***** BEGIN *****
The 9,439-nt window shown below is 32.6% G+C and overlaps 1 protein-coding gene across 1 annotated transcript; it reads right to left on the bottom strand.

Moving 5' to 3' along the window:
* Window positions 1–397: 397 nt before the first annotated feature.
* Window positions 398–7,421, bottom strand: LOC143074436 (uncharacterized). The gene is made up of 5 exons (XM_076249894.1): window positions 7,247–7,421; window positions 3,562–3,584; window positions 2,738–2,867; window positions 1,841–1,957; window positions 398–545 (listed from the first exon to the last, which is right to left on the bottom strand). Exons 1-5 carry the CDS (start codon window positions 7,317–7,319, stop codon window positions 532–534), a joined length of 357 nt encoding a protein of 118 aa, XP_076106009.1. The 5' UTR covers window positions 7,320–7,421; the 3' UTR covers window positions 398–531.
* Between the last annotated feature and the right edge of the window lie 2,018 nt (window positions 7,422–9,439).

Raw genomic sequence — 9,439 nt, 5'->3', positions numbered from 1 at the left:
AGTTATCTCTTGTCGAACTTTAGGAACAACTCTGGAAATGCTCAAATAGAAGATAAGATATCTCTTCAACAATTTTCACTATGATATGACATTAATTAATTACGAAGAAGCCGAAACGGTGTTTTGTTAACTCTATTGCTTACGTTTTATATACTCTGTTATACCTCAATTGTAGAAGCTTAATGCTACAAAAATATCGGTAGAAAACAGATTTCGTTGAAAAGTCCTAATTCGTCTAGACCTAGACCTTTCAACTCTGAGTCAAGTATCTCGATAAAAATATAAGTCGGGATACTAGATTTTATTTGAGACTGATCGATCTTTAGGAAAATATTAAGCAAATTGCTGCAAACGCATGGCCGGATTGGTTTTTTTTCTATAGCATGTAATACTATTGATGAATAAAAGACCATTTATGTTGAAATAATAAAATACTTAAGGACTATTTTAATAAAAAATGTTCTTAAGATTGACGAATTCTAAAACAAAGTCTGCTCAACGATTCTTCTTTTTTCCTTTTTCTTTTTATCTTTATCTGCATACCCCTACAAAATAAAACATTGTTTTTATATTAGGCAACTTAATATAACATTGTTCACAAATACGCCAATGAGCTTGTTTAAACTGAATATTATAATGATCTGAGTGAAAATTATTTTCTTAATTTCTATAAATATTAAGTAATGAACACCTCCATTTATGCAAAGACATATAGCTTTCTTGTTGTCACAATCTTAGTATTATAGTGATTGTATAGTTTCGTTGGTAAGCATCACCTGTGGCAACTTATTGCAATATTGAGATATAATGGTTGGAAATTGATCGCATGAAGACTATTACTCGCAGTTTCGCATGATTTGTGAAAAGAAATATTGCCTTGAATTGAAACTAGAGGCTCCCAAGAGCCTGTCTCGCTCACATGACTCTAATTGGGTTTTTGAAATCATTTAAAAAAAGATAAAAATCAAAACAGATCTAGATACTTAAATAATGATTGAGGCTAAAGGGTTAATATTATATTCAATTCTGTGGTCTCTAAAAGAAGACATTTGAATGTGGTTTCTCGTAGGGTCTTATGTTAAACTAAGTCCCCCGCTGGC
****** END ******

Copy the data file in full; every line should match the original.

The 9,439-nt window shown below is 32.6% G+C and overlaps 1 protein-coding gene across 1 annotated transcript; it reads right to left on the bottom strand.

Moving 5' to 3' along the window:
* Window positions 1–397: 397 nt before the first annotated feature.
* Window positions 398–7,421, bottom strand: LOC143074436 (uncharacterized). The gene is made up of 5 exons (XM_076249894.1): window positions 7,247–7,421; window positions 3,562–3,584; window positions 2,738–2,867; window positions 1,841–1,957; window positions 398–545 (listed from the first exon to the last, which is right to left on the bottom strand). Exons 1-5 carry the CDS (start codon window positions 7,317–7,319, stop codon window positions 532–534), a joined length of 357 nt encoding a protein of 118 aa, XP_076106009.1. The 5' UTR covers window positions 7,320–7,421; the 3' UTR covers window positions 398–531.
* Between the last annotated feature and the right edge of the window lie 2,018 nt (window positions 7,422–9,439).

Raw genomic sequence — 9,439 nt, 5'->3', positions numbered from 1 at the left:
AGTTATCTCTTGTCGAACTTTAGGAACAACTCTGGAAATGCTCAAATAGAAGATAAGATATCTCTTCAACAATTTTCACTATGATATGACATTAATTAATTACGAAGAAGCCGAAACGGTGTTTTGTTAACTCTATTGCTTACGTTTTATATACTCTGTTATACCTCAATTGTAGAAGCTTAATGCTACAAAAATATCGGTAGAAAACAGATTTCGTTGAAAAGTCCTAATTCGTCTAGACCTAGACCTTTCAACTCTGAGTCAAGTATCTCGATAAAAATATAAGTCGGGATACTAGATTTTATTTGAGACTGATCGATCTTTAGGAAAATATTAAGCAAATTGCTGCAAACGCATGGCCGGATTGGTTTTTTTTCTATAGCATGTAATACTATTGATGAATAAAAGACCATTTATGTTGAAATAATAAAATACTTAAGGACTATTTTAATAAAAAATGTTCTTAAGATTGACGAATTCTAAAACAAAGTCTGCTCAACGATTCTTCTTTTTTCCTTTTTCTTTTTATCTTTATCTGCATACCCCTACAAAATAAAACATTGTTTTTATATTAGGCAACTTAATATAACATTGTTCACAAATACGCCAATGAGCTTGTTTAAACTGAATATTATAATGATCTGAGTGAAAATTATTTTCTTAATTTCTATAAATATTAAGTAATGAACACCTCCATTTATGCAAAGACATATAGCTTTCTTGTTGTCACAATCTTAGTATTATAGTGATTGTATAGTTTCGTTGGTAAGCATCACCTGTGGCAACTTATTGCAATATTGAGATATAATGGTTGGAAATTGATCGCATGAAGACTATTACTCGCAGTTTCGCATGATTTGTGAAAAGAAATATTGCCTTGAATTGAAACTAGAGGCTCCCAAGAGCCTGTCTCGCTCACATGACTCTAATTGGGTTTTTGAAATCATTTAAAAAAAGATAAAAATCAAAACAGATCTAGATACTTAAATAATGATTGAGGCTAAAGGGTTAATATTATATTCAATTCTGTGGTCTCTAAAAGAAGACATTTGAATGTGGTTTCTCGTAGGGTCTTATGTTAAACTAAGTCCCCCGCTGGC